There's nothing really new in this note in Crain's New York on Sunday - neither the fact that Governor Paterson favors SL Green while the Senate wants Aqueduct Entertainment Group; nor the notion that the decision will come within a specified time frame (this week, as reported in this case).
And there's nothing new in the following, but I'll say it again: It seems hard to believe that, with the recent focus on ethics (especially in light of the Bruno conviction), and given all of the publicity surrounding the ties between elements of AEG and Senate president Malcolm Smith (plus the rumors, which he's denied, that he's interested in a post-Senate career at an AEG-run racino), that the Senate would persist in its insistence on that group. Perhaps it's all innocent, and they really feel that AEG is the best selection....but you would think they would want to avoid any hint of an appearance of improper influence unless the group is so outstanding that they are, say, promising to turn horse manure into cash.
However, on the other hand, James Odato reports today in the Albany Times-Union of a tie between Governor Paterson and his favored bidder.
SL Green hired Bill Lynch as a $7,500-per-month lobbyist in November; Lynch is Paterson's political adviser. Lynch said the Paterson campaign paid him $10,000 last year but he has been working for free for months. He said he doesn't talk to the governor about Aqueduct.Yeah, right, I'm so sure! Plus, SL Green raises other questions/problems such as its connections to the Seminole tribe, and its exposure to the NYC commercial real estate market.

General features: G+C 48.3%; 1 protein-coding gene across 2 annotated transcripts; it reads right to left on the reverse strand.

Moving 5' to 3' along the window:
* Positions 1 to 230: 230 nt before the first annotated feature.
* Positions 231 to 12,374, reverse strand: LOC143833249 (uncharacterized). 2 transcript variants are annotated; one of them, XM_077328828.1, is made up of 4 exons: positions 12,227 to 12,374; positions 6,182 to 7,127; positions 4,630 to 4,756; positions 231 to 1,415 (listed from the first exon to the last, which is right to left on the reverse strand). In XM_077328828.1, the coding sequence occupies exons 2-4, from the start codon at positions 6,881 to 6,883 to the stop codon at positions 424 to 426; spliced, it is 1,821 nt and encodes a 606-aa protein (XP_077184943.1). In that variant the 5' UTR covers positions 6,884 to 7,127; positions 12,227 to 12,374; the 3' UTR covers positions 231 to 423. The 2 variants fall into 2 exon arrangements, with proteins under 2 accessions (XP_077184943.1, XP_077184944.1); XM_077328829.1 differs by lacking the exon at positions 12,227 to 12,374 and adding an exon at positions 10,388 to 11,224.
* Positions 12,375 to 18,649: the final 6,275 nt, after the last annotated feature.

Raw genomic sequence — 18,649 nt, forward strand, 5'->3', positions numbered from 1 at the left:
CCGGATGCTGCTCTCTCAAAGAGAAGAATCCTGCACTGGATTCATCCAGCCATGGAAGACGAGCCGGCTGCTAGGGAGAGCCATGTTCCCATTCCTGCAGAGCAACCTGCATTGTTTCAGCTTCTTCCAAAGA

Odato also reports that NYRA requested and was granted an extension until January 19 to turn over its financial records to State Comptroller Thomas DiNapoli. And he writes that, whereas the association initially resisted what is an obviously politically motivated ploy to investigate a financial fiasco created by the state's shameful failure to name a VLT operator (not to mention the whole flawed OTB system), it will now be turning over salary information which it considers proprietary.
Among 2008 and 2009 materials demanded are all purchase orders, contracts, consultant agreements, invoices, vouchers, payroll registers and any and all documents supporting payroll expenses, including employee time and attendance records.
[Charles Hayward] said that money is so tight that he and other non-union employees will have their wages frozen this year. He would not provide details on executive salaries, which NYRA considers proprietary -- although other tracks, such as Churchill Downs, publicize salaries. [Editor's note to James Odato on this little bit of editorializing: Churchill Downs is a public company, and therefore obligated to disclose its officers' salaries.]
According to people familiar with NYRA's finances, Hayward, chief attorney Patrick Kehoe and Chief Operating Officer Hal Handel are paid more than $400,000. In 2006, when NYRA was required to reveal expenses as part of its bankruptcy filing, Hayward's salary was listed at $377,746 and Kehoe's at $376,923.